Garlic & Its Anti-Microbial Compounds – A Healthy Decision
For centuries, garlic has been cited as an effective agent to combat infectious diseases. In fact, if you trace back to ancient Greece, Hippocrates is associated with the notable saying, “Let food be thy medicine and medicine be thy food.” Garlic has had its place in the renowned ancient civilizations of Rome, Greece, Egypt, Japan, China and India. It also played a significant role during the Middle Ages and Renaissance on the European continent, and in early America, Native Americans put garlic in a certain tea to combat flu symptoms. Herbalists would stock soups and other foods with garlic, and they would plant garlic compresses on people’s chests to treat cold symptoms and chest conditions. Now, current studies have shown the strong capabilities of garlic.
Why is Garlic so Great? It has Everything to Do with Allicin
Allicin, the effective anti-microbial properties in garlic, changes the capability of bacteria to thrive and halts the organisms from growing. A lot of studies have been conducted on the antibacterial and antimicrobial impacts of garlic, and the results have been positive.
In a study administered at the University of Ottawa, researchers conducted tests on some natural health products that contained garlic in them in addition to fresh garlic extracts. They pit the garlic products and the extracts against three types of ordinary bacteria:
- E. faecalis – The cause of urinary tract infections
- N. gonorrhoeae – The cause of the sexually-transmitted disease gonorrhea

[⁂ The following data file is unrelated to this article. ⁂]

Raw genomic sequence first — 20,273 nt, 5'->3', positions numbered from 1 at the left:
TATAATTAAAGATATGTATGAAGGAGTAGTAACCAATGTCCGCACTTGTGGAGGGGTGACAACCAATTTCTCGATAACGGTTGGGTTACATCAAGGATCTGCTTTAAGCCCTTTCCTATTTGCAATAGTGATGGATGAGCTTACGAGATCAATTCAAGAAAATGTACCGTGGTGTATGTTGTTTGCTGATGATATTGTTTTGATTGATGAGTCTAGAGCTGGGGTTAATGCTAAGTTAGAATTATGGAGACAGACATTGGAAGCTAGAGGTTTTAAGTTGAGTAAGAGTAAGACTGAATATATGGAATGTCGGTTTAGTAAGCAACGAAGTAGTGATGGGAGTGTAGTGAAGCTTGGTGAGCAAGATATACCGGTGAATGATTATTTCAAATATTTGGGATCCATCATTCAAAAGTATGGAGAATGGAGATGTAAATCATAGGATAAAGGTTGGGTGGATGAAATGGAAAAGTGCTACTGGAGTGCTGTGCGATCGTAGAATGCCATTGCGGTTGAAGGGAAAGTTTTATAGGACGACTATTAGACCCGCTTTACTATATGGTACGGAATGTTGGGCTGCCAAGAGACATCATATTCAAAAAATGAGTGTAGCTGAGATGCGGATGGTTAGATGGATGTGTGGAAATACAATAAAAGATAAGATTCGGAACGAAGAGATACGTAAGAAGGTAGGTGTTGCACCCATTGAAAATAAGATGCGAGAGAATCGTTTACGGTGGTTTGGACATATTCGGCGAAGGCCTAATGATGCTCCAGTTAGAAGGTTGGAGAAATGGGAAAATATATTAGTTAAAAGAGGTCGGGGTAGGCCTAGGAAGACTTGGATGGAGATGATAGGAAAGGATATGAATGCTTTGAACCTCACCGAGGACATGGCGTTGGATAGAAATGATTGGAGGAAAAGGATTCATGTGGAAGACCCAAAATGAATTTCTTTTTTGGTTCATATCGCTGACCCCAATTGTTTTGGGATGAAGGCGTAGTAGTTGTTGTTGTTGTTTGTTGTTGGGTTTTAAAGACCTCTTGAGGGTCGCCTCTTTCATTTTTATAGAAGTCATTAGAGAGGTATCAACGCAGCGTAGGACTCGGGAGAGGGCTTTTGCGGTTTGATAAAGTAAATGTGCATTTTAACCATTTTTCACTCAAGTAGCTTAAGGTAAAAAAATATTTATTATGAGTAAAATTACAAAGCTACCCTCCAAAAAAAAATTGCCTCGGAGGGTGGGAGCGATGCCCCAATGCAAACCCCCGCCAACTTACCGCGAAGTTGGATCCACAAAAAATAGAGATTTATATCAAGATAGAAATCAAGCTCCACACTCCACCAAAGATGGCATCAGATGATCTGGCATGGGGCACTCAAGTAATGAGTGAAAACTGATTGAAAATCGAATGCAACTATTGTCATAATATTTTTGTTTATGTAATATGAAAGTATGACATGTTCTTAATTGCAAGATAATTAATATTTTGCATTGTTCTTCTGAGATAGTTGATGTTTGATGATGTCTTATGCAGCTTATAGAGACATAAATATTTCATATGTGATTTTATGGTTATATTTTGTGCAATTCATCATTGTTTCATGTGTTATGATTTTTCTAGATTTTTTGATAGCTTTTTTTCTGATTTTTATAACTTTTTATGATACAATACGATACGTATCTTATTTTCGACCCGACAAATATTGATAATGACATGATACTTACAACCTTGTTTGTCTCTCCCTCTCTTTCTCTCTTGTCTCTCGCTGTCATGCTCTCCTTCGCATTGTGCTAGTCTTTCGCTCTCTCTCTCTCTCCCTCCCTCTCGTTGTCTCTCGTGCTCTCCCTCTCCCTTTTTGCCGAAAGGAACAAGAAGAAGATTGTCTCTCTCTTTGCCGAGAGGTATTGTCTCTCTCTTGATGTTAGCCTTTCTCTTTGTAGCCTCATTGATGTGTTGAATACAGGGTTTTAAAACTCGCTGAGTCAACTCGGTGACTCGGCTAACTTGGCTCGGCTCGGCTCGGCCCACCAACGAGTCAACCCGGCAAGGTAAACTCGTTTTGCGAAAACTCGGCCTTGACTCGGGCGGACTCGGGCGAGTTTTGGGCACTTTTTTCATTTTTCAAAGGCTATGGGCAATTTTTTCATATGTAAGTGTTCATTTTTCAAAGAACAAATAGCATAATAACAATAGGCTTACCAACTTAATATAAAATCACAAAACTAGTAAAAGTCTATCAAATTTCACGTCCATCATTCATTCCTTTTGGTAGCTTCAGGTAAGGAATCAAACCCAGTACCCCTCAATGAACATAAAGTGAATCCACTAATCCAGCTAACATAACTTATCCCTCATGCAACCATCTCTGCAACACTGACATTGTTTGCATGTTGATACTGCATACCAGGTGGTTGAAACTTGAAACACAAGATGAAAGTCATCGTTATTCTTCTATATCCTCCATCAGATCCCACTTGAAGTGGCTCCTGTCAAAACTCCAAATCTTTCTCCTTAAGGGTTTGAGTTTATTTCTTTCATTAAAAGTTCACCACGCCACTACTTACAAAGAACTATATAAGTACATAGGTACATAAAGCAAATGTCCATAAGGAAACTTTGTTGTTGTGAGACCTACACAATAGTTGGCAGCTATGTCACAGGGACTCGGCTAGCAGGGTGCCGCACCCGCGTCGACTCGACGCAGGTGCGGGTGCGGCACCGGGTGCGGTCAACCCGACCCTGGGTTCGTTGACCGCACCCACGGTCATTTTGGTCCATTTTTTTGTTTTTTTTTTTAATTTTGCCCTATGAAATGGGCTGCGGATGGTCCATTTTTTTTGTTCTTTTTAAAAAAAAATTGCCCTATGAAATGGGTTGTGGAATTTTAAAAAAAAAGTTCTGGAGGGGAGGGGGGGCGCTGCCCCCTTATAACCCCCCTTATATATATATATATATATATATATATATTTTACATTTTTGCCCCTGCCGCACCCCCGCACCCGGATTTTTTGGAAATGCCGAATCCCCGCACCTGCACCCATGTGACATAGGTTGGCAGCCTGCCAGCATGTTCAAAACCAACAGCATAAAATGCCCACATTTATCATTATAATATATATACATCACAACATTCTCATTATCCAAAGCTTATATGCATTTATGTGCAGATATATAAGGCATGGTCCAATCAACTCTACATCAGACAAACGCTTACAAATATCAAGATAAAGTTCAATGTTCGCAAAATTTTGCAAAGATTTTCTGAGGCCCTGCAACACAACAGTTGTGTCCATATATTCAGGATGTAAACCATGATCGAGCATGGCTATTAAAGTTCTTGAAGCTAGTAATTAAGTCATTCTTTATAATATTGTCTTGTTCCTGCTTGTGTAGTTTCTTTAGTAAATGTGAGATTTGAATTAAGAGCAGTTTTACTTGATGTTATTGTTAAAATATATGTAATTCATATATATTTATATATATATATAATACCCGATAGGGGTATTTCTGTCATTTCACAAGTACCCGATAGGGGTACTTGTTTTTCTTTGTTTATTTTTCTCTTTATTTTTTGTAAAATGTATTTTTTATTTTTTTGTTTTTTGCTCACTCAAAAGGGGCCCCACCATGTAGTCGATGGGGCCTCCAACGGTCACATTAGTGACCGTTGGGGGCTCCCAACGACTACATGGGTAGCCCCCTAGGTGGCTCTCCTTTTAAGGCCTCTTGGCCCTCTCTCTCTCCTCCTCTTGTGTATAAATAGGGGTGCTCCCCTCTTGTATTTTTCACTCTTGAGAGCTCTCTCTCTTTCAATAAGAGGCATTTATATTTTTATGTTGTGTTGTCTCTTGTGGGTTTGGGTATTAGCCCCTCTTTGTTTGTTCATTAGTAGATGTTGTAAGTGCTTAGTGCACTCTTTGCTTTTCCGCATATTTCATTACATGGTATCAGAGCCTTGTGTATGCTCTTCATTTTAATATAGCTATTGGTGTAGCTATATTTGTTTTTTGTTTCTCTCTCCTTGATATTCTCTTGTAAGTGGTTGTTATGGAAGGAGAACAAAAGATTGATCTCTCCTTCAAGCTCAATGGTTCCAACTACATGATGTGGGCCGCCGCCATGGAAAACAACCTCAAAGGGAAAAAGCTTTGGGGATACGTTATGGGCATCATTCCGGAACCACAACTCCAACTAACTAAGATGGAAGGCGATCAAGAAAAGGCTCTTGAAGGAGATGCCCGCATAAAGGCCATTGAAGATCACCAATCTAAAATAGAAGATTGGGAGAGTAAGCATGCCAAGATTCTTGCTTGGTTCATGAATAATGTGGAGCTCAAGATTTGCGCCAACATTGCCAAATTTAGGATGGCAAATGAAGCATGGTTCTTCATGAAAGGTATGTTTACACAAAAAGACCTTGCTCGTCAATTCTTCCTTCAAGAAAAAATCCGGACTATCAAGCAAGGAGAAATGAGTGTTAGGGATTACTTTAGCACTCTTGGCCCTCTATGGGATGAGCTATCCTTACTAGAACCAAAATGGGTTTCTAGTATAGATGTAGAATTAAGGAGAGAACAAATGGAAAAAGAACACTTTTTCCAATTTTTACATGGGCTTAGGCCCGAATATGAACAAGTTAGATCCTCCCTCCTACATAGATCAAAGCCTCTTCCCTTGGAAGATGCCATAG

- Staphylococcus aureus – A strain responsible for many types of infections common in hospitals
The products that had higher volumes of allicin were the most successful at eradicating these various types of bacteria.
Another study that shows the strong influence of garlic’s antibacterial effects was done at the University of California, Irvine where garlic juice was tested. The juice was applied and tested in opposition to an array of pathogens, and this comprised strains of bacteria that were antibiotic-resistant. Not only were the outcomes effective in combating these pathogens, but the studies were still rewarding when the juice was diluted.
When garlic is consumed along with prescription medicine, it can enhance the drugs to work better. Rutgers University conducted a test with garlic and two common antibiotics to ward off Staphylococcus aureus (gram-positive) and E. coli (gram-negative), which are two antibiotic-resisting strains of bacteria. The bacteria were killed since the garlic was able to increase the antibiotics’ potency.
How to Use Garlic in Your Food to Obtain the Benefits
It’s important to note that cooking garlic destroys the allicin, so the most effective way to get the active compounds in garlic is to eat it raw. A good way to stop E. coli in your cooking is by using raw garlic as a rub for all meats- the powerful antibiotic agent in garlic will assist in killing those bacteria. The same practice can be done with vegetables- using raw garlic in salad dressings may save you from spoiled spinach or lettuce.
If you want to add it to your cooked food, you can crush it or cut it and leave it out for ten minutes. That way you can still use it along with your sauteed, baked and roasted food. An apple a day keeps the doctor away, but a clove of raw garlic with a meal each day is much more rewarding. Always remind yourself to eat raw garlic with other food to prevent stomach problems and bad breath, and you can always eat some raw parsley afterward to remedy any breath problems.